One person's move to Cambodia in an attempt to make trade fair -- fair wages for producers and fair prices for consumers. Bloom eco-friendly bags are recycled bags hand made by fairly paid workers in Cambodia that are sought after by ethical consumers everywhere.
Friday, December 25, 2009
Can you see the kite in the photo? It's the faint, whitish thing in the sky. I wanted to get the boy and the kite in the same photo and this was the best I did...! But so cute lah, see the other two small boys on the bicycle craning their necks to see the kite in the sky? The little kite flyer was trying to get his kite down by reeling in the string round an empty water bottle.
I took this on my way to the shop this morning. Kite flying is interesting - it's enjoyed all over Asia, from Southeast Asia, to China, to Afghanistan (have you read "The Kite Runner"? You must!). The origins are unclear - some say China, when it was flown 2800 years ago; others say leaf kites were found in Indonesia way before then, based on the interpretation of cave paintings. Whatever - I am just amazed the same toy has spread so far.
Pictured is a traditional Cambodian kite, made in 1949 with beautiful silk. Photo from subvision.net (many other beautiful kites on the link). It's called a "Kleng Ek" which means "a kite with both unique sound and musical instrument". An international kite flying festival will be held in Cambodia's Koh Kong province on 6th and 7th of January 2010, it was just announced. (So fortuitous I was googling Cambodian kites!)
Later that month, January 30 and 31, Cambodian kite masters will be in Singapore, joining those from Austria, China, France, Indonesia, Italy, Malaysia, Philippines, Singapore and Thailand for the 3rd Singapore International Kite Day. You can find out more on the Singapore Kite Association website.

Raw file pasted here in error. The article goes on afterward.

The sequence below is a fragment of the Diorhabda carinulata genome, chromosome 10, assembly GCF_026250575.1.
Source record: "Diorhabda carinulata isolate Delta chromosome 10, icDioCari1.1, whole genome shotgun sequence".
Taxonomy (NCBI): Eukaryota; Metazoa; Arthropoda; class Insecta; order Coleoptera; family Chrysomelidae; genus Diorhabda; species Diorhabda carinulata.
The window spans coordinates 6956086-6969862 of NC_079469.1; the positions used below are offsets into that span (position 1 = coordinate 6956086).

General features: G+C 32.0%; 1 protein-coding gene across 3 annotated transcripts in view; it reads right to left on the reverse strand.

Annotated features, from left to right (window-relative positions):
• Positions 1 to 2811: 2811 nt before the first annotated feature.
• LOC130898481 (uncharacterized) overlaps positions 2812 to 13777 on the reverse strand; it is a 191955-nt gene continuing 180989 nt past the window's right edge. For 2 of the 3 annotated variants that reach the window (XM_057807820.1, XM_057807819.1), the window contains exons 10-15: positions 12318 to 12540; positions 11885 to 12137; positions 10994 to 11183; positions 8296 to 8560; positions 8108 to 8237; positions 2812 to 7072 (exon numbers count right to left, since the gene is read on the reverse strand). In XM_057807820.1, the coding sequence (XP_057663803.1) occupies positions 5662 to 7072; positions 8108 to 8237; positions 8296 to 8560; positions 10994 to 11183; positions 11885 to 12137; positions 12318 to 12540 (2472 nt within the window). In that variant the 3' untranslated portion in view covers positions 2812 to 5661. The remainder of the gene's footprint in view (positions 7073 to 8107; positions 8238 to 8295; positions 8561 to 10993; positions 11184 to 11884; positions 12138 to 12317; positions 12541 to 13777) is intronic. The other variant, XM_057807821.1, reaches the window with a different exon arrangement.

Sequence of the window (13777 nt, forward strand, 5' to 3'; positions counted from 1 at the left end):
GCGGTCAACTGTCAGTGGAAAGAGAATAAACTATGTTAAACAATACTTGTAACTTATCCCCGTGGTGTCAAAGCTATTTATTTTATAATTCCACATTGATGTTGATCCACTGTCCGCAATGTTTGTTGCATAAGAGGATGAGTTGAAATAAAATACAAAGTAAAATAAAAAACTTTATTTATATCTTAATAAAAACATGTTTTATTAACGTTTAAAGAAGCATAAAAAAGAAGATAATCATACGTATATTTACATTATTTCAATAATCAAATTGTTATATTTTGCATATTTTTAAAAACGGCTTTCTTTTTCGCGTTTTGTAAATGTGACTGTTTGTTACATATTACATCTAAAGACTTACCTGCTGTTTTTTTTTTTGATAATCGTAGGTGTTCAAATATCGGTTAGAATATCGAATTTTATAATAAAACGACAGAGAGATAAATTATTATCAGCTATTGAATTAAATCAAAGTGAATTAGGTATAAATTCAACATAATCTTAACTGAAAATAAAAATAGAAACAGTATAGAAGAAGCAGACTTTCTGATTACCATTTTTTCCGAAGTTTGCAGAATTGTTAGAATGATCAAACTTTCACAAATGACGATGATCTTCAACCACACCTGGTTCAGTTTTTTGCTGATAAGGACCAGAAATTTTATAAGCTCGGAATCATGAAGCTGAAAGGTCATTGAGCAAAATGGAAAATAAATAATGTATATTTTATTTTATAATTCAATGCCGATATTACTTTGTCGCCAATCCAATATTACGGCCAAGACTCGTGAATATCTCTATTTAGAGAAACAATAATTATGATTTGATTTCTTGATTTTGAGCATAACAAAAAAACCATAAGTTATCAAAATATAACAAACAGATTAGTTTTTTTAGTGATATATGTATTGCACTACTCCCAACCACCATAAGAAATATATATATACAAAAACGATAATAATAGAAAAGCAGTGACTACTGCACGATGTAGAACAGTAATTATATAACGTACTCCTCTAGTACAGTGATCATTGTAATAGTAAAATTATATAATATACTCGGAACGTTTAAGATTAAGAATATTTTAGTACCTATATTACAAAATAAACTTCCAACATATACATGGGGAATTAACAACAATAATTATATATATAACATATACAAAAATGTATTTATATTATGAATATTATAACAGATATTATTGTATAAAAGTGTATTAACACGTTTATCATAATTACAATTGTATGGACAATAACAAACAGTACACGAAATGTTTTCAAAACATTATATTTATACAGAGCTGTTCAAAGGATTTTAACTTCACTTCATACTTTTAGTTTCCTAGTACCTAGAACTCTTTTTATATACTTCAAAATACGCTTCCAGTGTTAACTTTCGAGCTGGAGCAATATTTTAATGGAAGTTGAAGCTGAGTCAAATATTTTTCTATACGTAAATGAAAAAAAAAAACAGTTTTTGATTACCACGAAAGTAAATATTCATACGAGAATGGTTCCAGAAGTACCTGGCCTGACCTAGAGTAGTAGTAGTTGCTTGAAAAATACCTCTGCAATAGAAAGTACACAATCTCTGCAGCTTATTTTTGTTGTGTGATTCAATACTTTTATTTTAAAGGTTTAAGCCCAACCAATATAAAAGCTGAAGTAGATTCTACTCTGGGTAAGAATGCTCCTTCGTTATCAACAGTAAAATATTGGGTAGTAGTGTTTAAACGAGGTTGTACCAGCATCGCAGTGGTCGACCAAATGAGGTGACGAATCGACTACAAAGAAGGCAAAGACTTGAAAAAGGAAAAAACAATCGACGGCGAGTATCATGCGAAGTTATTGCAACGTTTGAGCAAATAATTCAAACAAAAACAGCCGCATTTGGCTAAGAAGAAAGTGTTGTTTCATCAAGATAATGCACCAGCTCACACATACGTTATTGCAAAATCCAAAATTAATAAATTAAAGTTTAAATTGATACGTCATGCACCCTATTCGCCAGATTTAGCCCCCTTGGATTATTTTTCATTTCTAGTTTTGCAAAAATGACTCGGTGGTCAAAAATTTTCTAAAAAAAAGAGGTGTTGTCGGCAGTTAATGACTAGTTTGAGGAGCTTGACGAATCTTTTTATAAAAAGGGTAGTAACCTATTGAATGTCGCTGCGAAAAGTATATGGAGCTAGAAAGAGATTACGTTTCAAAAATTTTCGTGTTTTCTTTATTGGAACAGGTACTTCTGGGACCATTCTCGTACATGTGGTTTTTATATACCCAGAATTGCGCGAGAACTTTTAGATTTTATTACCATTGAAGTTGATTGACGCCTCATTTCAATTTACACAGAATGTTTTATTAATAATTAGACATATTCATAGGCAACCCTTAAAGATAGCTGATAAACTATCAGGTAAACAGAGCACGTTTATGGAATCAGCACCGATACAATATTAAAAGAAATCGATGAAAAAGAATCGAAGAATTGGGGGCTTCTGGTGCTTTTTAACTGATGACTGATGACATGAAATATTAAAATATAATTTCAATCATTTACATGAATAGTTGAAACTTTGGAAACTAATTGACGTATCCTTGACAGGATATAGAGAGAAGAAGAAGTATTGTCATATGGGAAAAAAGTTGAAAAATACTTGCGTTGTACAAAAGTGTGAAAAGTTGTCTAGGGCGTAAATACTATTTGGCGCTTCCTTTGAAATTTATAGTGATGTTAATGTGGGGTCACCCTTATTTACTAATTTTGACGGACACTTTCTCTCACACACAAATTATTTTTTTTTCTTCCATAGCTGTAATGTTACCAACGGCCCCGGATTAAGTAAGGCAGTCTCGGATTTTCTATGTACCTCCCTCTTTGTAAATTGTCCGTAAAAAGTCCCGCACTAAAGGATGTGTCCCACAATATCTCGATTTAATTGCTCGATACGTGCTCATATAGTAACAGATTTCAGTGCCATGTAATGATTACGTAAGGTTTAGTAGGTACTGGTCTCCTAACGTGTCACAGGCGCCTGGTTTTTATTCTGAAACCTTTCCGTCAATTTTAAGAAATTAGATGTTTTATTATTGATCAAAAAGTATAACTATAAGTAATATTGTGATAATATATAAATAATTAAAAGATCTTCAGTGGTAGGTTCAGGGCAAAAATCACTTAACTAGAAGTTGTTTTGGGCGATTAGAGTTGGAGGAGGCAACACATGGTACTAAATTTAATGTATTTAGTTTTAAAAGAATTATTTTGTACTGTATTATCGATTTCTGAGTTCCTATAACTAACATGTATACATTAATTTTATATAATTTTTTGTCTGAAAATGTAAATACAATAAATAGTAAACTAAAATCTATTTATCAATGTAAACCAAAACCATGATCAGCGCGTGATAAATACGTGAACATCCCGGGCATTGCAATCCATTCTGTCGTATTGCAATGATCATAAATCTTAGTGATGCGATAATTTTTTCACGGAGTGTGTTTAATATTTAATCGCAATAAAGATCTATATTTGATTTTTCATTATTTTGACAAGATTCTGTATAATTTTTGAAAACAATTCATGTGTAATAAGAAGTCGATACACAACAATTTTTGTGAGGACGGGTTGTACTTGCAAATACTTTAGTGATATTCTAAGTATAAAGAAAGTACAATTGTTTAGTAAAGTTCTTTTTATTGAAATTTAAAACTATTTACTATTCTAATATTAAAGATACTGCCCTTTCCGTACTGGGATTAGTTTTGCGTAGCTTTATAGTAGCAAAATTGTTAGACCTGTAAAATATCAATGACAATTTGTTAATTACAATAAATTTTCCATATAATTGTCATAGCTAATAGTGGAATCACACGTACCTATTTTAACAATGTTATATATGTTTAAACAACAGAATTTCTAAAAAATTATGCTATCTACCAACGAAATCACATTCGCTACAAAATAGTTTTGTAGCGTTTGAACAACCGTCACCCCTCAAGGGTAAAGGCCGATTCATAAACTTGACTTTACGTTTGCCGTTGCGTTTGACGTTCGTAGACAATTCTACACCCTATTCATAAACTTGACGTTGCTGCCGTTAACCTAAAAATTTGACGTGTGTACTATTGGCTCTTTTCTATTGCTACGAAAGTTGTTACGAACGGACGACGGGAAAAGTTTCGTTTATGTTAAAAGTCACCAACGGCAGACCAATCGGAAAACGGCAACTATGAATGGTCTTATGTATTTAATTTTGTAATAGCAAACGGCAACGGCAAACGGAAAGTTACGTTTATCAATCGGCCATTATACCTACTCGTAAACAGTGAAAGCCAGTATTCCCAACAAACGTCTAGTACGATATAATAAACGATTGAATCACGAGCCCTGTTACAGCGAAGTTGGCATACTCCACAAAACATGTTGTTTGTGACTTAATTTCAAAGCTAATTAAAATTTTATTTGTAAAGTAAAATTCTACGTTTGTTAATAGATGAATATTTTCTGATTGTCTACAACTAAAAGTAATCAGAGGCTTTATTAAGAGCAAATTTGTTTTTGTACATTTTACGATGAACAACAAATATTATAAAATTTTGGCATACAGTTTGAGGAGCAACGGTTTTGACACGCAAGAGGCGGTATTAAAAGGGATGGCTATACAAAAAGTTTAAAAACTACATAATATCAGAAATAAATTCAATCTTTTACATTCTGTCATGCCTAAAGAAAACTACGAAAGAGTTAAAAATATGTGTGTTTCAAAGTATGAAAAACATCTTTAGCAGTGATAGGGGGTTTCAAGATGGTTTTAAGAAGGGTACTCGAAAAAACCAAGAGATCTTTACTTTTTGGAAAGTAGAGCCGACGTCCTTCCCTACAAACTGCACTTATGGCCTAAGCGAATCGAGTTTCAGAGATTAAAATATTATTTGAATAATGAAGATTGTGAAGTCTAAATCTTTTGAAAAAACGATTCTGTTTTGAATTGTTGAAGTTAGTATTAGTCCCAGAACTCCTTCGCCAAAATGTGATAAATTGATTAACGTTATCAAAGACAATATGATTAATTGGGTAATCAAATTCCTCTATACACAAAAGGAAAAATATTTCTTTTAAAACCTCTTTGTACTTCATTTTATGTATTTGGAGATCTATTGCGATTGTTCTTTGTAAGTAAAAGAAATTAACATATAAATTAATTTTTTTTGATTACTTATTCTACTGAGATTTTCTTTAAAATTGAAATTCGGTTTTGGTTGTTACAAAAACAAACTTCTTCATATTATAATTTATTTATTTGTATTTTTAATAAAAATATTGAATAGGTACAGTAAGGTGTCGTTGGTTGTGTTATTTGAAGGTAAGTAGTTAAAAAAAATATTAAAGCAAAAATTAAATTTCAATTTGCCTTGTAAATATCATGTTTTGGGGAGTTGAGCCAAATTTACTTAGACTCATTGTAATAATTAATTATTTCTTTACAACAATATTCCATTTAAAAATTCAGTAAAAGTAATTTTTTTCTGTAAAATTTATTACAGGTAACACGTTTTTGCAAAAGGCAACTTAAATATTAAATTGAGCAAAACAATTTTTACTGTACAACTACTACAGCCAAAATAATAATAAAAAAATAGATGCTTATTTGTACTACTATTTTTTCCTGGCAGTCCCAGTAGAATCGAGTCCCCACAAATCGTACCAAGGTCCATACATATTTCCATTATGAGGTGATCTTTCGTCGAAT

I joined the group for a kite flying outing one Sunday. There are only a few places to fly kites in Singapore, where land is scarce. We went to Pasir Ris Park, which was beautifully landscaped. It's not easy to fly a kite well - high in the sky. You have to run fast and let go of the string at the same time to let the wind lift the kite. I remember also from that outing, the champion kite flyer, a Singaporean lorry-driver who represents the country in competitions in Asia and who, as a hobby, makes kites out of recycled plastic bags.
He told me how to look for a good kite: the bone has to be symmetrical and while in the old days, kites were made with bent bamboo sticks, modern kites use fibreglass. Anything that is light is good. It's been a while so I can't remember everything he taught me. But I remember he said kite masters from Hong Kong were among the best, while Japanese kites are beautiful - they put a lot of effort in their kites. At kite competitions, you can see lots of beautiful custom-made kites.
After the outing I told my dad excitedly about what the kite master-maker said about using kites with strings coated in glass so as to cut down your competitors kites, something I had read in "The Kite Runner". I was amazed when my father told me he did the same as a small boy. The string was fishing string and then there was some special glue they used and they would dip the glue-coated string in fine bits of broken glass.
My father and other boys in the "kampong" (Malay for "village", different to Khmer for "port", as in "Kampong Som" or "Kampong Cham") would run after kites that had been cut down, because finders keepers and they could sell the kites back to their owners. They did not care about the small cuts they suffered to grab the kite. I'm sure it was more than the money that motivated them; it was also a chance to be champion!
The way my father described it, in what was then British Malaya (in the late 1940s) was exactly as it was in the book, which began its story in 1970s Afghanistan. I was just struck by how identical the game was, some five thousand kilometres apart.
My father described how he and his pals, small, skinny (the country was poor then) Malay and Chinese boys, running across roads, ignoring bicycles and the few cars, in their bid to be the first to the kite. I couldn't imagine doing the same now in Singapore, since the exact same roads are full of speeding cars. (My father, a Peranakan, grew up in the Katong area near the east coast of Singapore).
And here is an awesome video on how to make a Cambodian kite, using only a pair of scissors, BBQ sticks, fishing string, rubber bands, newspaper, and rice (as glue).
And one on how to fly a kite:
Labels: Cambodia tourism, Cambodian culture, Singapore
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